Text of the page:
Skip to main content

The UX of Windows 8

Jensen Harris, the Director of Program Management for the Windows User Experience Team, gave a really compelling talk where he explained the work his team had done in crafting the UX for Windows 8. They knew they needed to shake things up and re-imagine some concepts that had become stale. They threw out the Start menu and built a cool new tiled interface.

He talked about how important it was to sweat the small stuff. For example, he talked about the herculean effort it was to eliminate a little blue flash in the boot sequence the first time you power on a device straight from the manufacturer. His point was that the seemingly small stuff REALLY matters when we're creating an experience for a user. A little bit of sand in my hamburger is going to spoil the whole experience. 

I had to compare my own experience as a user of Windows 8 with the description I was hearing from Harris. I thought it still had a lot of rough edges and it was an uncomfortable melding of two paradigms that made it uncomfortable for the user who wasn't always sure which paradigm was in operation. My frustration was pretty well captured by Brian Madden in a post today

And then there's that whole problem of having the Tile interface mode and the desktop mode which are side-by-side and not at all related. It's like two OS virtual machines side-by-side. How are regular users supposed to understand what the [heck] is going on? Even worse is that Internet Explorer exists in both modes, yet the two versions are different. They don't even share bookmarks! So I can use Tile mode IE which is all nice and touchy, then maybe I want to use Word. I click on the Word tile and I'm flipped over to desktop mode to run Word. Now I want to go back to IE. Hey cool! There's an icon for IE on the bottom of the screen in the desktop mode taskbar. I click IE and it launched, but it's "different" IE. The menus are different and the URL bar is on the top. And I have no bookmarks. And my tabs aren't open anymore. WTF? 
Sure, as a geek I understand that I'm now running desktop IE and not Touch IE, but how's a regular user supposed to know that? I set this thing down while running Word and came back later. I hit the power button to wake it up, logged in, and clicked the IE icon on the bar. Was I supposed to remember "Oh yeah last time I used this I was in desktop mode, so I have to remember that this IE is not the one I want. I have to switch back to Tile mode then launch IE." 
Seriously people?

As I embark on my own journey's to craft great user experiences, I want to learn from Harris' failure with Windows 8. It isn't enough to sweat the small stuff if the big stuff has serious problems. 

Comments

Popular posts from this blog

Sitting or Standing at Work

I've read some stuff about the negative effects of sitting for prolonged periods of time. As a consequence, I've been experimenting with standing more at work when the task will permit it. I've been enjoying it. I think the next step to make that work even better would be to get a desk that can quickly raise or lower. (The glacial speed movements of some electric raise/lower desks would discourage much use.) Here are some resources I've found interesting.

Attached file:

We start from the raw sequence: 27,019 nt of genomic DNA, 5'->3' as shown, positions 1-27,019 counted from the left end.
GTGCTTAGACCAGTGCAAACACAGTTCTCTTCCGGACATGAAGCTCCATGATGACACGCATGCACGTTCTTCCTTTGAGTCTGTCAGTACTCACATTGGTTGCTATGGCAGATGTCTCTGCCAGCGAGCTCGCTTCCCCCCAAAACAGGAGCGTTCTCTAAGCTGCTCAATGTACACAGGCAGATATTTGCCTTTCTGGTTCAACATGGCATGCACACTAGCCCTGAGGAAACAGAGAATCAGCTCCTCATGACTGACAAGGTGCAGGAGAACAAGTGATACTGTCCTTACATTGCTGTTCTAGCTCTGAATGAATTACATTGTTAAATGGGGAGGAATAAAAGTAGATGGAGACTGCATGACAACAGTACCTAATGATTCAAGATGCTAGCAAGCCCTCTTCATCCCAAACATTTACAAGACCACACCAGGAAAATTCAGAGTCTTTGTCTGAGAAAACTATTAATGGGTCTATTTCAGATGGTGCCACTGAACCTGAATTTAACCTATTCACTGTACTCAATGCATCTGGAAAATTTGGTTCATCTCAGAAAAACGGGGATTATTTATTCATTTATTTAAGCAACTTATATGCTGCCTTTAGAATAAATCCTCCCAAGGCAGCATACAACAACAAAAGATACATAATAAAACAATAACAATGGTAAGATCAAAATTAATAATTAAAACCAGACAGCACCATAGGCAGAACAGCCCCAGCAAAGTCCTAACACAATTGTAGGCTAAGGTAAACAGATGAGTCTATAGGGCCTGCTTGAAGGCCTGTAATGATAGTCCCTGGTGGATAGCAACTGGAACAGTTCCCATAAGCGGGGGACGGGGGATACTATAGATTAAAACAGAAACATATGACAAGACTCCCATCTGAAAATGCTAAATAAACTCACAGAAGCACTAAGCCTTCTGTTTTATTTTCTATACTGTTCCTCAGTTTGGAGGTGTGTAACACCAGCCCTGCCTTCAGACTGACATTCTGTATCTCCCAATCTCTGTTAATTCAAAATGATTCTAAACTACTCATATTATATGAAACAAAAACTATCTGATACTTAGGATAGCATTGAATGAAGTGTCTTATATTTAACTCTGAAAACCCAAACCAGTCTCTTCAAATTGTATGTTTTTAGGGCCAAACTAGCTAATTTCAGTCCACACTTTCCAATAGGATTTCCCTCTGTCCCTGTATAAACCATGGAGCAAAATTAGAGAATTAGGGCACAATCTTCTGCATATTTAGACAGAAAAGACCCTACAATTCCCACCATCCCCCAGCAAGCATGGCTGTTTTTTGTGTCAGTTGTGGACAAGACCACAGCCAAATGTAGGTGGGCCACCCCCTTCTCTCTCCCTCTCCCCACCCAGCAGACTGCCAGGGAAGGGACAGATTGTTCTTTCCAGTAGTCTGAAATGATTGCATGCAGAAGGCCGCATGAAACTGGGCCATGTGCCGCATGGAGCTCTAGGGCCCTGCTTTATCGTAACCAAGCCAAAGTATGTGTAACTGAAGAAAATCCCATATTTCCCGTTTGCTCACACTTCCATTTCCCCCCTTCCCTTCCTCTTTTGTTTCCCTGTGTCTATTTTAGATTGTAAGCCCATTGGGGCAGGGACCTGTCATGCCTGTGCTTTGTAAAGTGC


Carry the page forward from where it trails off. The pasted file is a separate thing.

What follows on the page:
NY Times article is a good summaryThis piece from Exercise and Sport Science Reviews is co-sponsored by Steelcase, the furniture makers, so I must take it with a grain of salt, but it recommends standing as an activity that should be categorized as superior to sitting, whereas they have been both lumped together as "sedentary" in previous literature. An abstract with says standing or sitting on a therapy ball are about the same, and both more active than sitting in a chair. This survey of papers says the resu…

Mike Rowe Says Don't Follow Your Passion

With a zingy catch line, Mike Rowe explodes some myths about "working people" in this talk on Fora.tv, "Mike Rowe on Discovery, Realization and Lamb Castration." Some surprising insights.
Lamb castration the way the Humane Society recommends (with rubber bands) is more painful for the lamb than the way the shepherds actually do it (with a knife)."Following your passion" is not a mandatory ingredient for a happy work life.People with "dirty jobs" are very well balanced and happy.Safety first is a slogan that doesn't always make sense for the people doing the job. His example about the crab fishing rig was a good example. The captain said, "OSHA? We've got Ocean. I'm not here to make you safe. I'm here you make you rich. If you want to get home alive, that's your job."

How much will you remember?

There is a commonly passed around "stat" that, according to a blog post I recently read, isn't true. You've probably seen it or heard it.

It is said that people remember:10% of what they read20% of what they hear30% of what they see50% of what they see and hear70% of what they write and say90% of what they say as they do
The blog author says:
Quite where these numbers come from is a mystery to many, and indeed it is difficult to understand what 90% retention actually means… 90% of what for how long? As a model it looks and on first thought appears to be credible, however as many of us will know some people have almost 100% retention for a considerable period of time if they read something, others teach others from a structure or procedure which they themselves do not understand!Thanks, RapidBI, for pointing out this common misconception!